News APP

NewsApp (Free)

Read news as it happens
Download NewsApp

Available on  gplay  » Business » Bihar's 1st private FM station closes down

Bihar's 1st private FM station closes down

By Anand Mohan Sahay in Patna
March 27, 2006 15:29 IST
Get Rediff News in your Inbox:

People in hundreds of villages in rural Bihar will no more be able to tune into their favourite radio station.

Radio Raghav FM Mansoorpur, Bihar's first private radio station run by Raghav Mahto, a poor and illiterate youth turned silent from Monday.

Radio Raghav was beaming the station, free of cost, for the past three years from Mansoorpur village in Bihar's Vaishali district.

Vaishali district magistrate Sanjeev Hans told over telephone that Radio Raghav FM Mansoorpur 1 was closed for violating the Indian Telegraph Act.

Hans said action against Radio Raghav was taken by a three-member team of the Union communication ministry that visited Mansoorpur village on Sunday and seized the equipment used to run the radio station.

"They seized equipment for not possessing a licence to run a radio station," he said.

A first information report was also lodged in this connection.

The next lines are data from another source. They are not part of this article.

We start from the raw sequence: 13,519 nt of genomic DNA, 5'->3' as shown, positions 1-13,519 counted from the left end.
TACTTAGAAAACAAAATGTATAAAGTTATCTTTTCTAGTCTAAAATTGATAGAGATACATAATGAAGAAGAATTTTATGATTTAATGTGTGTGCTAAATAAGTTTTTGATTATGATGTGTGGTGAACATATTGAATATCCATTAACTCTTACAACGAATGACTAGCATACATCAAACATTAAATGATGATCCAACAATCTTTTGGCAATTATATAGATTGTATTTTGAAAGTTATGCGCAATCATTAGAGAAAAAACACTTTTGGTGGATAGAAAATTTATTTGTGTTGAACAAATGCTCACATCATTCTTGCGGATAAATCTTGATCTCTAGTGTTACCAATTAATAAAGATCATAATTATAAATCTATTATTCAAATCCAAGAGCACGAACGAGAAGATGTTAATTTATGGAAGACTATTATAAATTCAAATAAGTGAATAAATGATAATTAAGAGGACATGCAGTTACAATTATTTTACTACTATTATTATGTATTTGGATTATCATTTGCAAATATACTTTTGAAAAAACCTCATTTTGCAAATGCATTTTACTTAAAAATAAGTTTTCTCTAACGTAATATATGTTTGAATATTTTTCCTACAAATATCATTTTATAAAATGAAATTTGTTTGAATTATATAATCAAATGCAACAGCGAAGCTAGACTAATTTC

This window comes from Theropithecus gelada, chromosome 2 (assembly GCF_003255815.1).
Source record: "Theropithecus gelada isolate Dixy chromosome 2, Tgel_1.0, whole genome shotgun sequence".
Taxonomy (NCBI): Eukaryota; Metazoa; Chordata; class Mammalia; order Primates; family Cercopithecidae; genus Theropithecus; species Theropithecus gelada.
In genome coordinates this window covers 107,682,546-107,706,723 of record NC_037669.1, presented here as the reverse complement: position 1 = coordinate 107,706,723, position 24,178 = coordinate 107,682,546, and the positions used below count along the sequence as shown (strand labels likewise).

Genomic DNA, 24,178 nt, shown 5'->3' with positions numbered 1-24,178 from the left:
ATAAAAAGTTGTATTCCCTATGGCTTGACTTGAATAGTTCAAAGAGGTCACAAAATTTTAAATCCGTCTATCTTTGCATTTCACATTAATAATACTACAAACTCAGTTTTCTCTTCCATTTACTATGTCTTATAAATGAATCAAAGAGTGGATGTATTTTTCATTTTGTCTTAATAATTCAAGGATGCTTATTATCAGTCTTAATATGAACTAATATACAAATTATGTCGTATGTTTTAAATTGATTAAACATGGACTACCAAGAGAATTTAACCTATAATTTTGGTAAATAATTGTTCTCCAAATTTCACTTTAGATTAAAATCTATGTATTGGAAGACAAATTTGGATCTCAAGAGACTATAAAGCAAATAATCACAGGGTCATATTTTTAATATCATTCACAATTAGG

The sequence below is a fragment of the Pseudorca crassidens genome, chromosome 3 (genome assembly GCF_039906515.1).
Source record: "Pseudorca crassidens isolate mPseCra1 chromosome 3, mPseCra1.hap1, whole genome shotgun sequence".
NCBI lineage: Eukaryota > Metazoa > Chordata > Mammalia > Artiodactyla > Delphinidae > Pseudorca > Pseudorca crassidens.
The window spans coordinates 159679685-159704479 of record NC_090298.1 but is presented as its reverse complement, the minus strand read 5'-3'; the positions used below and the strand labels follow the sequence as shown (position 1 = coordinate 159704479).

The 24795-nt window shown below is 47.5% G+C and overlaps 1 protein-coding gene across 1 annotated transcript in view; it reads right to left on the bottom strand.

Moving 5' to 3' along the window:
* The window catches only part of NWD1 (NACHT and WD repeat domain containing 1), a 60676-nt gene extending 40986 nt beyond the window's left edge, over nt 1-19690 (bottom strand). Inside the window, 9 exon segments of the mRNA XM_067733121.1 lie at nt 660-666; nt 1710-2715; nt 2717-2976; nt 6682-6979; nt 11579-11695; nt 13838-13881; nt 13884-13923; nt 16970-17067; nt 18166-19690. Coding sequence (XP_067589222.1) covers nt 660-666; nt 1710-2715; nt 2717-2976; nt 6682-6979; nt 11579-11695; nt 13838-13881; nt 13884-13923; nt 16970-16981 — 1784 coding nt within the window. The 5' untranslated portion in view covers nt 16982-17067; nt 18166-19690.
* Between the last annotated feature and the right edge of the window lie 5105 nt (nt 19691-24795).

Raghav Radio's trouble started early this month when district administration directed local officials to submit a report on the private radio station. The state government, too, sought a report after the news got wide media coverage.

The local villagers were, however, upset over government's action.

Raghav Mahto admitted that he was not aware that to run a radio station, one needed a licence. It was only when someone pointed it out to him that he realised that he was running an illegal business.

With hardly any money to pay for the medical expenses of his father who is suffering from cancer, Mahto said he had no money to pay for a licence.

The government may consider him an offender, but to the local, most of whom prefer the private station above the nation broadcast, Mahto is a hero.

The radio station, which became a household name in hundreds of villages in Muzaffarpur, Vaishali and Saran districts, ran like a community radio service providing news, views and entertainment in the local language.

"I used to broadcast melodious Hindi songs, news, information about crimes in the region, programmes to create awareness on AIDS, on polio eradication and on literacy and agriculture," said Mahto.

It also broadcast news about missing people, functions and festivals.

Get Rediff News in your Inbox:
Anand Mohan Sahay in Patna

Moneywiz Live!